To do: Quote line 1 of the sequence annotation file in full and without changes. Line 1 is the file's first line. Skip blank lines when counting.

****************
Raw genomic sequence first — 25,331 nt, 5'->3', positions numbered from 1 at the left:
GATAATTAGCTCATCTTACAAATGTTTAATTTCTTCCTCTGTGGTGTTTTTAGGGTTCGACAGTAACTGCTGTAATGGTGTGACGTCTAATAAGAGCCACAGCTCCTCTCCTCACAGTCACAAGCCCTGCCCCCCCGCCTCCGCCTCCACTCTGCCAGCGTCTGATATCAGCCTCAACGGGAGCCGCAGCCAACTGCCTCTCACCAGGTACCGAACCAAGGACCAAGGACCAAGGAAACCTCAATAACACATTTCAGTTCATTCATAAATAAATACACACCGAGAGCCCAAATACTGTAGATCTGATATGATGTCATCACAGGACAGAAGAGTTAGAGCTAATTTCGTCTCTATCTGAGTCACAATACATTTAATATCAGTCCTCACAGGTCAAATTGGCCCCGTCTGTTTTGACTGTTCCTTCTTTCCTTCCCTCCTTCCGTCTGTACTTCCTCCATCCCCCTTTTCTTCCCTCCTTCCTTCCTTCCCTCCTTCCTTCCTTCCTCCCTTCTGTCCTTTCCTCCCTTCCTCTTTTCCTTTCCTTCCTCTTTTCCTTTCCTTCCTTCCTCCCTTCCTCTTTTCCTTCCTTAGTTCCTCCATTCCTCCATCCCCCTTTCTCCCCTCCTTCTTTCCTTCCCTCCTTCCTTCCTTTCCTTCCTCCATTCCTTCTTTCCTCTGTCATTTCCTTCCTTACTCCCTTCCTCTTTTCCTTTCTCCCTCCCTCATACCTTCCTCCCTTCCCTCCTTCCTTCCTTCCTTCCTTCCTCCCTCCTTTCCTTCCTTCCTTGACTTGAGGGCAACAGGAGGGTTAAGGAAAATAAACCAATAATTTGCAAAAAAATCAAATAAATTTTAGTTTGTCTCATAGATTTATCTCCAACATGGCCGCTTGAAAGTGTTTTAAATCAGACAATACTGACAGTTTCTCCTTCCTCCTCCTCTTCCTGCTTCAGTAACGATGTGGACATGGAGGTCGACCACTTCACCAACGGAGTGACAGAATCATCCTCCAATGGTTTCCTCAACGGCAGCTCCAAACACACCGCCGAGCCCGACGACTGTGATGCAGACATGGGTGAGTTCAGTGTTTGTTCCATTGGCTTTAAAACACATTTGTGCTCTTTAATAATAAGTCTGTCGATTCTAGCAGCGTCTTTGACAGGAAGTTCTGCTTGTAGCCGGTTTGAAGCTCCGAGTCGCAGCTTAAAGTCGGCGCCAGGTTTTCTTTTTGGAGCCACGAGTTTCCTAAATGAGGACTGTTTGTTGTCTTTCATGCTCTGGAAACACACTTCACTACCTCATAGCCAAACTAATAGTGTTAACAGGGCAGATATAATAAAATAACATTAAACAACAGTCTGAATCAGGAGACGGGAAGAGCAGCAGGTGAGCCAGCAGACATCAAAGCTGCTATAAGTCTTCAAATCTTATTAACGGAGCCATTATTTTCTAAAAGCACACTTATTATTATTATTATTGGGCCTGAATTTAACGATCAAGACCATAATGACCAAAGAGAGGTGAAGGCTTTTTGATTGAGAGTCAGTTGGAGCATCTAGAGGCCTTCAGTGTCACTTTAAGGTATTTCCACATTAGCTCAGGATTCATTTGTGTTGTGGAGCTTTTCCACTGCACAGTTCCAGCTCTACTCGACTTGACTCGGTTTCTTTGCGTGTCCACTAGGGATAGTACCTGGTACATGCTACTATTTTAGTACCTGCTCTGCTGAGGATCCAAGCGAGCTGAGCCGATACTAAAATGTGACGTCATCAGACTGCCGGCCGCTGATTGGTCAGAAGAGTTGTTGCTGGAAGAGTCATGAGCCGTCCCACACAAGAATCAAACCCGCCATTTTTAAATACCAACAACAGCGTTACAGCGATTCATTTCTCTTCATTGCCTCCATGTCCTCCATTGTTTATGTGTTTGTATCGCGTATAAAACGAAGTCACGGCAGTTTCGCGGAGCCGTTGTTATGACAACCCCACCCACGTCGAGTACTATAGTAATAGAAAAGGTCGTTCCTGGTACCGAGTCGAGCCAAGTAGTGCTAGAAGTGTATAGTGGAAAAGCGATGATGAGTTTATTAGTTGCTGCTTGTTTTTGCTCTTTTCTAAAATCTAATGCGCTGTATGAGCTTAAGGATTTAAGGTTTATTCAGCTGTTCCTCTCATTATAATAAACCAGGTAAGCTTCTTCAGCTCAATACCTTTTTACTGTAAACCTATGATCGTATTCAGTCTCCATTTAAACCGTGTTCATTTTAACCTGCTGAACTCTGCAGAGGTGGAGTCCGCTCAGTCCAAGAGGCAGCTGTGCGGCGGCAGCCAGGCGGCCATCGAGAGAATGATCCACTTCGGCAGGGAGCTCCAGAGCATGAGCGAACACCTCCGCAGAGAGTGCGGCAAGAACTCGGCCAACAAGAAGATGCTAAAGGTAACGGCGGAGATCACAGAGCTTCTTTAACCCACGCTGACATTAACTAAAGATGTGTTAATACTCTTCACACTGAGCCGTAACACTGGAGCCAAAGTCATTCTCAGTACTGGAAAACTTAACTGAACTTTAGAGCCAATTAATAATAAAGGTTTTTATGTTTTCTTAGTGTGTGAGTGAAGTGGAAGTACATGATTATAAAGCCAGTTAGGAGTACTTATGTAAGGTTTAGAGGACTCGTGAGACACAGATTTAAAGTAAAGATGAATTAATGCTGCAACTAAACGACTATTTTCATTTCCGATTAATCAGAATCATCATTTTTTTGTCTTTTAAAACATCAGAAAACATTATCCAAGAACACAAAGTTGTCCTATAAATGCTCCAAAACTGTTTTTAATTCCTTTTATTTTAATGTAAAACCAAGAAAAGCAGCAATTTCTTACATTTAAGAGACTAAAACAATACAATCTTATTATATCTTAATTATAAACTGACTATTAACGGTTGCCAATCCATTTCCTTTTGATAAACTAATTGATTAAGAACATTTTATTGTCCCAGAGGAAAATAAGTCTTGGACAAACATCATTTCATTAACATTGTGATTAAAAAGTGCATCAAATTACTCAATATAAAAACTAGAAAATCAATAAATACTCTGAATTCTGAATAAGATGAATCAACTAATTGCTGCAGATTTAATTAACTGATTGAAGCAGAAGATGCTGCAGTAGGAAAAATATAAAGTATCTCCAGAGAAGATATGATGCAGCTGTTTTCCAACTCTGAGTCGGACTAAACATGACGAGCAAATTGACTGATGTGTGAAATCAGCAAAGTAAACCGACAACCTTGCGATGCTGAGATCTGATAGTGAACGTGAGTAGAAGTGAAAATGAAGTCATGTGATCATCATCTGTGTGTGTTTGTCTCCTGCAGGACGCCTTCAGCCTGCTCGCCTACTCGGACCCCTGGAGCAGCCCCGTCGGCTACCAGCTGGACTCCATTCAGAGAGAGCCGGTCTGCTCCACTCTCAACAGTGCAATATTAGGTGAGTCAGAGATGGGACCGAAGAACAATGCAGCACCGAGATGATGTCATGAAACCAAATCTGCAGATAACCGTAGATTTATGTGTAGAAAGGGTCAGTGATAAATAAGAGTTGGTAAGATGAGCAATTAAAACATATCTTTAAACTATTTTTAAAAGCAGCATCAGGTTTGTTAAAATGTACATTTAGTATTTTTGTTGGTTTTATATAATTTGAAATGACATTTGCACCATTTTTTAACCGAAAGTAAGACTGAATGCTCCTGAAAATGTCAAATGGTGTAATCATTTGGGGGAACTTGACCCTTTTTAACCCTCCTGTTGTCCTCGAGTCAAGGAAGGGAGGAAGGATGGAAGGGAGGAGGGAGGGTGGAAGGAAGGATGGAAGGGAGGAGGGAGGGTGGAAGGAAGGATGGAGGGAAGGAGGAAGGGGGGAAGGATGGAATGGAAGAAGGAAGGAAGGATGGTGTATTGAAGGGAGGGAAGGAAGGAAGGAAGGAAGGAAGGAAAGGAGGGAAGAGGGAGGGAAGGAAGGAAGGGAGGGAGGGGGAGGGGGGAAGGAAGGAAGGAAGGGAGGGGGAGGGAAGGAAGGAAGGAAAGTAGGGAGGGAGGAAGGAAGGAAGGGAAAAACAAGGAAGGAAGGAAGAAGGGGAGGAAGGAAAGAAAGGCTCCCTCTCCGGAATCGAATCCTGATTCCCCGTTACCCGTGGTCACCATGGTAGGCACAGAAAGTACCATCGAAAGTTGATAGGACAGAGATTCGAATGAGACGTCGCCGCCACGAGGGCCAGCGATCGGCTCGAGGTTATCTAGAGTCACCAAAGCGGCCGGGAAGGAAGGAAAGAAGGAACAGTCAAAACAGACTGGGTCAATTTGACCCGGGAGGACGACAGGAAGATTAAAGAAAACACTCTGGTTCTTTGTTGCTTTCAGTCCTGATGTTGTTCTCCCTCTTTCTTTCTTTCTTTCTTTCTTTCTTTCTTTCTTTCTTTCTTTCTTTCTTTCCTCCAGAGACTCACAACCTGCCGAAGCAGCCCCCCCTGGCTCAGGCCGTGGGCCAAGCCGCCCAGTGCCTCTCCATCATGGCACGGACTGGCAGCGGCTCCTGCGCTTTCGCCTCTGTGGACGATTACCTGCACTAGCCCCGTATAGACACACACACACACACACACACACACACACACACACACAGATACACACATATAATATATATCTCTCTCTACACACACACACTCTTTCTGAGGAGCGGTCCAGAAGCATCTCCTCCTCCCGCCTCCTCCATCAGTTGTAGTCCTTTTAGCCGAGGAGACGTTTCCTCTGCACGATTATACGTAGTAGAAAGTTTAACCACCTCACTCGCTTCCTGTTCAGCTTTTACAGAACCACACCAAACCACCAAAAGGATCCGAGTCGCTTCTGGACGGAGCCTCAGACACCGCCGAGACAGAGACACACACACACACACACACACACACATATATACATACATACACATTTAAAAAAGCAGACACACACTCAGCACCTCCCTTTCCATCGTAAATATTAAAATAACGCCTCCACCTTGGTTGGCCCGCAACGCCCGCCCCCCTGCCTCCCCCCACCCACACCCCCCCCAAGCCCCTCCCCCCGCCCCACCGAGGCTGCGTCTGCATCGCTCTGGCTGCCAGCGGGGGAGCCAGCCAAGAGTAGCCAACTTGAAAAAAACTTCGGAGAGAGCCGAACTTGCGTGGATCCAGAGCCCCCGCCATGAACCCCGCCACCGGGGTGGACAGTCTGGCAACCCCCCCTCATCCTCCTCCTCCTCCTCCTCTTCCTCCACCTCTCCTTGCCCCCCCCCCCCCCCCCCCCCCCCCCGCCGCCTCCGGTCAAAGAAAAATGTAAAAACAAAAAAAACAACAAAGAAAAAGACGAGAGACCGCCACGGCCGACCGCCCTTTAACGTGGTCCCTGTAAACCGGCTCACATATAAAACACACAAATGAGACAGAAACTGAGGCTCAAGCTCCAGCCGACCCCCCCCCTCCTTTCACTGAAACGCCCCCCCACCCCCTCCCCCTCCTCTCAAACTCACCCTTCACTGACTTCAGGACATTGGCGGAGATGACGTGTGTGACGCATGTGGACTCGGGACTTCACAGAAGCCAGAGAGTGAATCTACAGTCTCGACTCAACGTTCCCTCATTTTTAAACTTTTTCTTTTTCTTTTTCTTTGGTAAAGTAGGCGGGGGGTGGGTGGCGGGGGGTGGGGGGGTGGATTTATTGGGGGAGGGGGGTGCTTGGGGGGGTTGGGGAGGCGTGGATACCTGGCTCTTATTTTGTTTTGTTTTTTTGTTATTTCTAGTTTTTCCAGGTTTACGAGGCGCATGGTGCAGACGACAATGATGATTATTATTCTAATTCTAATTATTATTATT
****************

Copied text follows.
Raw genomic sequence first — 25,331 nt, 5'->3', positions numbered from 1 at the left: